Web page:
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conklech edited this page · 56 revisions

Overview of Grid

Grid provides tools for working with regular arrangements of tiles, such as might be used in a board game or self-organising map (SOM). Grid currently supports triangular, square, hexagonal, and octagonal tiles, with various 2D and toroidal layouts.

Choosing the appropriate grid

In this package, tiles are called "triangular", "square", etc., based on the number of neighbours they have. For example, a square tile has four neighbours, and a hexagonal tile has six. There are only three regular polygons that can tile a plane: triangles, squares, and hexagons. Of course, other plane tilings are possible if you use irregular polygons, or curved shapes, or if you combine tiles of different shapes.

When you tile other surfaces, things get very interesting. For example, octagons will tile a hyperbolic plane. (Alternatively, you can think of these as squares on a board game where diagonal moves are allowed.)

For a board game, you probably want to choose the grid type based on the number of directions a player can move, rather than the number of sides the tile will have when you display it. For example, in a game that uses square tiles and allows the user to move diagonally as well as horizontally and vertically, consider using one of the grids with octagonal tiles to model the board. You can still display the tiles as squares, but for internal calculations they are octagons.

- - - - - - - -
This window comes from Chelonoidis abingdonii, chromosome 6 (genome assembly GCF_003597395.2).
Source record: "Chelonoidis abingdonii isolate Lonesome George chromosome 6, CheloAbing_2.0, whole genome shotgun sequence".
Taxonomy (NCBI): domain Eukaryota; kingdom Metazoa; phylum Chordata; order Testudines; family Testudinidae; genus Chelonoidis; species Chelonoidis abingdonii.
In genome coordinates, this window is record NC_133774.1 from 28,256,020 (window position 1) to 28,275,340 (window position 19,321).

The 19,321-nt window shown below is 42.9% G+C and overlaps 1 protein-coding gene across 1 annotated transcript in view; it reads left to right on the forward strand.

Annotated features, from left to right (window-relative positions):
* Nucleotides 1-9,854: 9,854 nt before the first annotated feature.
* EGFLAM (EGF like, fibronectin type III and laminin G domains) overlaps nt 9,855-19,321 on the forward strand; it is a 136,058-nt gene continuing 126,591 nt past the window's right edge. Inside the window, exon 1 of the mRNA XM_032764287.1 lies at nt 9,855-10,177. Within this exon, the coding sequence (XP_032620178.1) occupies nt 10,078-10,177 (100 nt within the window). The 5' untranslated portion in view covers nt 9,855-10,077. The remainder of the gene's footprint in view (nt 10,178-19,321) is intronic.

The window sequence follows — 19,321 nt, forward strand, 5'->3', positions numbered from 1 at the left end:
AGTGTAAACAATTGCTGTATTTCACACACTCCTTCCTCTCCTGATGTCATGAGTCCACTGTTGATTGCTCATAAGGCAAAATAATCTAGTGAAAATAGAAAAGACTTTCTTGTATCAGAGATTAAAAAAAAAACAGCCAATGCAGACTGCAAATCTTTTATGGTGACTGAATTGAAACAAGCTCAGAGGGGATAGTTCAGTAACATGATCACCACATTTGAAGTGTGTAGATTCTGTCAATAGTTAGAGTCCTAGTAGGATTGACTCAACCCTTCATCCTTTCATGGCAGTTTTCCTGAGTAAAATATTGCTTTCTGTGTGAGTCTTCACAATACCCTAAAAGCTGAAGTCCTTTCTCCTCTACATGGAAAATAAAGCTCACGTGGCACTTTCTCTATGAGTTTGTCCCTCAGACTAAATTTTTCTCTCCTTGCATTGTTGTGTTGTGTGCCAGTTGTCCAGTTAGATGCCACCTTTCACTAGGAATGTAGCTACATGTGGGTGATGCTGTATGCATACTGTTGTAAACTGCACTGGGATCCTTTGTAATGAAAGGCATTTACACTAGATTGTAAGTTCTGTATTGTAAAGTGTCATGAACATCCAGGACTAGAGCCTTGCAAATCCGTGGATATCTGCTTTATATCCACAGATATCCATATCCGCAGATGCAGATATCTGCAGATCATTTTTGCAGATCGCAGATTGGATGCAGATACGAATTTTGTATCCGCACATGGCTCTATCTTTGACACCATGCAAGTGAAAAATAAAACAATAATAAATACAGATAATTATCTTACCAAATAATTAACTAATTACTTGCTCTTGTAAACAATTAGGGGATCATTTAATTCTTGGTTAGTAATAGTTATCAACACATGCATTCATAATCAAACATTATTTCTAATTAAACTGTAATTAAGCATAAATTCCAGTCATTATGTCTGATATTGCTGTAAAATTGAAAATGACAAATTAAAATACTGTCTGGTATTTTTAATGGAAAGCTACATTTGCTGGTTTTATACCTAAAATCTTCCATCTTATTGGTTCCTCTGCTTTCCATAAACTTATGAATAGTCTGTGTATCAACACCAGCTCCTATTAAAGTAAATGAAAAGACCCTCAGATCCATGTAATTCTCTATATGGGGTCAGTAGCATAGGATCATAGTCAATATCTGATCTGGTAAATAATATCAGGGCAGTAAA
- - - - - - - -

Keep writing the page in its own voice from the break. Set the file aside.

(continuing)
How to use Grid

See the example in the haddock documentation for Math.Geometry.Grid.

If you're curious about the equations used, see Implementation: Triangular tiles or Implementation: Hexagonal tiles.

Grid layouts

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